How I Built and Sold a Newsletter for 5 Figures

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How I Built and Sold a Newsletter for 5 Figures

My journey growing a business in the midst of a pandemic

How I Built and Sold a Newsletter for 5 Figures

This week, cash from selling the business I started during the pandemic finally hit my bank account.

So, I figured it would be a good time to reflect on what I learned while starting and operating the business. It would also give me an opportunity to help others learn from (or avoid) these lessons in their own entrepreneurial endeavors.

In September 2020 I posted on Reddit’s /r/opensource subreddit looking for a weekly newsletter I could subscribe to in order to keep up-to-date on open-source software.

I wanted to find projects I could contribute to as an engineer. I got 9 upvotes and no responses. At the time, I was writing a weekly round-up of tech news, so I decided to pivot that newsletter to open-source; thus, Console was born.

I’d already sent out 17 tech-roundup emails before pivoting. There was a very noticeable inflection point in the subscriber graph when I pivoted; at that point, I knew I was on to something.

If you were an early subscriber to Console, you’d notice I’ve refined the email format since sending that first one. There are a few important changes. The first is that there are 10 projects in the email. Now, there are only 3. Another is that there are no images. A third is how small the interview is.

One of the core principles of the email was to keep it highly curated and information dense. Being a software engineer, I know how annoyed I get with walls of marketing text meant to pacify the SEO gods, and I assumed my readers would be too.

This is lesson number 1: build something for customers similar to you. I didn’t realize what an advantage this was until later on.

Marketers couldn’t build what I’d built because they were marketers and not developers, and marketers constituted most of my would-be competition.

Competition

Speaking of competition, a competitor arose a few months after starting the newsletter who copied the format and the name of the newsletter.

Of course, it annoyed me, but another lesson I learned is that if you do anything that reaches critical mass online, it will get copied.

There isn’t anything you can do about that, and I wasn’t going to hire lawyers to badger these copycats with cease and desist letters. Also, if you don’t have a moat, your business will be easy to copy. This is one of the reasons I never put money into the business (which my competitors did), and why I sold it. There is little moat in content curation.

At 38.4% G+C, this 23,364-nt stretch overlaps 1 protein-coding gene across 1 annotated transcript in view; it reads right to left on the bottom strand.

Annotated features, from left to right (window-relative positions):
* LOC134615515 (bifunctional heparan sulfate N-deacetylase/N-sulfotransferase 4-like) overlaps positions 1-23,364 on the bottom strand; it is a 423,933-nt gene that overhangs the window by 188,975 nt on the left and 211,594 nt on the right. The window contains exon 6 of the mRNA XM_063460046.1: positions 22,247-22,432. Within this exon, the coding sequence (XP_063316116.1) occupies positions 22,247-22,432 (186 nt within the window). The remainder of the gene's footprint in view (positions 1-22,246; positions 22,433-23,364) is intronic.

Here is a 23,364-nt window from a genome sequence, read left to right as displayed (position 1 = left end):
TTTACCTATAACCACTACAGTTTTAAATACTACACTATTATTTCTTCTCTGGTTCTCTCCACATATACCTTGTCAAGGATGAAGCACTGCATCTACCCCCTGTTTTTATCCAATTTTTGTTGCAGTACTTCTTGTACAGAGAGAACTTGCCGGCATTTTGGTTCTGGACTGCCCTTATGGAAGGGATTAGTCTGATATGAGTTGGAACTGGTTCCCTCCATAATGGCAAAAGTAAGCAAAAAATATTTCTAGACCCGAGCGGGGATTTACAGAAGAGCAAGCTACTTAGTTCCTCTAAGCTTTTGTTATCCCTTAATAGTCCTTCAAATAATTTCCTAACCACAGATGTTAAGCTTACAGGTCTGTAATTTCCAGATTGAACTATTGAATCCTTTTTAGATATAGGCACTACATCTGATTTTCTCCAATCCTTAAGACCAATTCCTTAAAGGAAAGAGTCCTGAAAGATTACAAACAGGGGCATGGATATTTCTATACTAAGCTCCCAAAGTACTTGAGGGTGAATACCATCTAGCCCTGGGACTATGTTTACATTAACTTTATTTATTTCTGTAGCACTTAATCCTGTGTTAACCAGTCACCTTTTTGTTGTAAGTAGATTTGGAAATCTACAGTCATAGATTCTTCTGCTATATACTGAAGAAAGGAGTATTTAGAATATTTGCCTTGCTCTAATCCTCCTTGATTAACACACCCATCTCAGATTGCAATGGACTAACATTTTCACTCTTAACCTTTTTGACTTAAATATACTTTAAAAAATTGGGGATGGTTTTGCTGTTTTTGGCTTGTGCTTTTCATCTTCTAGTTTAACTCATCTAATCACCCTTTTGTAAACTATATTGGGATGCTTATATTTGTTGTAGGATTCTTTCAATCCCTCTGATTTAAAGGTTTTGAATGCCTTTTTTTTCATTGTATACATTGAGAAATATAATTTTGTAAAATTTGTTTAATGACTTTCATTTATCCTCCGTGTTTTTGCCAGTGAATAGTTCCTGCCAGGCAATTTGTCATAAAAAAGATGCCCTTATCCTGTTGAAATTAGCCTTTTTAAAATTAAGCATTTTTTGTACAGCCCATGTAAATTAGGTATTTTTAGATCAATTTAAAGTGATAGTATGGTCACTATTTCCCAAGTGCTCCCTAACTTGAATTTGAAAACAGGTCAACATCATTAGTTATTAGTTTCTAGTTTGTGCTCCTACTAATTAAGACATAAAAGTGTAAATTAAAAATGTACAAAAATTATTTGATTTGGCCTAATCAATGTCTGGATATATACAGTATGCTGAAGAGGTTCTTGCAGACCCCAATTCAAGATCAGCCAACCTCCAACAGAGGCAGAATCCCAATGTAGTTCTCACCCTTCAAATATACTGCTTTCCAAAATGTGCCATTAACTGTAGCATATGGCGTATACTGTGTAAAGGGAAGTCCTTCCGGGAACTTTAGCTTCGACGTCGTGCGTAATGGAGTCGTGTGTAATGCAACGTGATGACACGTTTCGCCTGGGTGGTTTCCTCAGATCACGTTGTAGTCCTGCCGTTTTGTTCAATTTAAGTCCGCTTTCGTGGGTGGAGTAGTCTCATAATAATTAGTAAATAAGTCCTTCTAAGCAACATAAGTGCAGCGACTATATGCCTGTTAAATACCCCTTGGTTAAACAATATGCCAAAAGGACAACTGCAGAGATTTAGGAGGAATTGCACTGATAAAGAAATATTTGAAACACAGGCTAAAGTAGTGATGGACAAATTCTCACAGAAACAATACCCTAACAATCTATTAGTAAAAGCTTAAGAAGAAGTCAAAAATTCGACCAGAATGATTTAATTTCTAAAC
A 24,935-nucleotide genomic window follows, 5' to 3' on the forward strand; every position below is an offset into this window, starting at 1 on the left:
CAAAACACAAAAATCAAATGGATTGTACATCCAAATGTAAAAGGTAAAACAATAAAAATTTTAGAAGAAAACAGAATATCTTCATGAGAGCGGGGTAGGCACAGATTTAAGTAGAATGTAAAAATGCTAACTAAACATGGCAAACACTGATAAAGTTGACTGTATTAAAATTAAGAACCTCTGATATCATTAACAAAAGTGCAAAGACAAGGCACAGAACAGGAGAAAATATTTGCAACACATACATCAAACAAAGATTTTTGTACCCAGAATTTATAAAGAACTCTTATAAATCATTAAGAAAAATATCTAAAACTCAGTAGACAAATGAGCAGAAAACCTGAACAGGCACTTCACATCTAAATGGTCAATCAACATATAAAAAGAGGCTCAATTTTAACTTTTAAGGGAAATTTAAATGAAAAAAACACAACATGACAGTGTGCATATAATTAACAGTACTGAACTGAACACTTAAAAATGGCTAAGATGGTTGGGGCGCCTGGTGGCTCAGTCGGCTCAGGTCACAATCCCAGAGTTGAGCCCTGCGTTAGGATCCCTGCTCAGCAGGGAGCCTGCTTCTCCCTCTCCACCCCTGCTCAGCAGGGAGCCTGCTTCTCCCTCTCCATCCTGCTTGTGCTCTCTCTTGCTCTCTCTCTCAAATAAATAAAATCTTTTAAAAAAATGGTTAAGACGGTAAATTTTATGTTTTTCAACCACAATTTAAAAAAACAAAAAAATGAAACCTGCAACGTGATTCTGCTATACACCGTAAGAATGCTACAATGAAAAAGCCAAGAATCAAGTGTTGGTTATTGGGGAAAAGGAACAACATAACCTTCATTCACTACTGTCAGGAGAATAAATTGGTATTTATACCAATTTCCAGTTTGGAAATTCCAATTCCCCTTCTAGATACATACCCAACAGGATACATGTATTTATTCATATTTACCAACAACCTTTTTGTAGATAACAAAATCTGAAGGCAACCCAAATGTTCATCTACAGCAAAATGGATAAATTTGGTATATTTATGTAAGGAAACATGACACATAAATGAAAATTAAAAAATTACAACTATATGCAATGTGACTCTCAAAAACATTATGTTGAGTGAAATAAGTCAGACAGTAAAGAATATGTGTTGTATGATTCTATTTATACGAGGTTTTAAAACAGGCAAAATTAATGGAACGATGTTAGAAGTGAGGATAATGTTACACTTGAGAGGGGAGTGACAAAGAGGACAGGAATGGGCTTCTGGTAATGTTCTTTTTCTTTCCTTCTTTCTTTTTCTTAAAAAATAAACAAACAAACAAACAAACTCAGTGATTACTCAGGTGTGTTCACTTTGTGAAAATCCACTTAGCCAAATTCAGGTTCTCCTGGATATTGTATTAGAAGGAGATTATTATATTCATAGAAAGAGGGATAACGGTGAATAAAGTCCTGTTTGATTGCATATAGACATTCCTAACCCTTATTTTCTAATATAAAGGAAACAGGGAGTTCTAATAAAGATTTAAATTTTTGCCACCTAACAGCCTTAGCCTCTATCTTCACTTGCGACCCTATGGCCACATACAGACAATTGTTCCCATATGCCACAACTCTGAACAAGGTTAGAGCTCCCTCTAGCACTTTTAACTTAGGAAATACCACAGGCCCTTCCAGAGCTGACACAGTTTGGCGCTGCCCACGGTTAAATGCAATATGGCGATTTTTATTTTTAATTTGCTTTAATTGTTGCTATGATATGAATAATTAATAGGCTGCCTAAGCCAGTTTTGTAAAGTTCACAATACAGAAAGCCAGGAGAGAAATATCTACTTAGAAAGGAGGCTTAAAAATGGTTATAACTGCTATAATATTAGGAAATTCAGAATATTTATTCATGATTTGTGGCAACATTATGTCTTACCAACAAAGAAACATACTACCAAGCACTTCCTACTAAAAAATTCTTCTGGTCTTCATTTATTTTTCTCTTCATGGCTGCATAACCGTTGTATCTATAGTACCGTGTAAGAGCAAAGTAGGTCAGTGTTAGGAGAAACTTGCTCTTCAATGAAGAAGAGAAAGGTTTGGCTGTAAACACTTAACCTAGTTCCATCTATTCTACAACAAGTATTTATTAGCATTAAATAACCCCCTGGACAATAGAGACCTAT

Speaking of competition, a competitor arose a few months after starting the newsletter who copied the format and the name of the newsletter.

Of course, it annoyed me, but another lesson I learned is that if you do anything that reaches critical mass online, it will get copied.

There isn’t anything you can do about that, and I wasn’t going to hire lawyers to badger these copycats with cease and desist letters. Also, if you don’t have a moat, your business will be easy to copy. This is one of the reasons I never put money into the business (which my competitors did), and why I sold it. There is little moat in content curation.

When I started the newsletter, I operated under the Substack subscription business model. The plan was to grow the newsletter to ~5000 subscribers and start charging for premium content.

Substack claims that ~10% will convert depending on the content, subscriber base, and price. So, let’s say you charge $10 per month and 10% of your 5000 subscribers convert; that’s $5000 a month in recurring revenue to run a newsletter. 🤑🤑🤑

So, I grew the newsletter to 5000 free subscribers, flipped on premium subscriptions, and waited for the money to hit my bank account…

and people lost it.

They were vitriolic. I had a mutiny on my hands. Subscribers started dropping like flies. I started getting replies to my email announcing the subscription.

People were saying that I “was a moron”, “my content wasn’t worth 1 cent let alone $10 a month”, “how dare I”, etc. I waited. Surely, these were a vocal minority, and the real subscribers would start subscribing. So I waited… and kept waiting…, and the subscriber graph kept dropping, and the hatemail kept coming.

It became clear that this wasn’t going to work. I’d lost over 200 subscribers and didn’t receive a single premium subscriber. So, I back-tracked, sent an apology email (which also got a bunch of hatemail 😅), and decided I needed to find another way to make money.

Here’s another lesson: be flexible and don’t stop

I could have given up when my original plan didn’t work. But, while I didn’t make money, I knew I was providing something people were passionate about. Otherwise, they wouldn’t have replied so angrily to the initial email. It’s often the case in business that you don’t know how your customers want to pay for your service. You must embrace this uncertainty.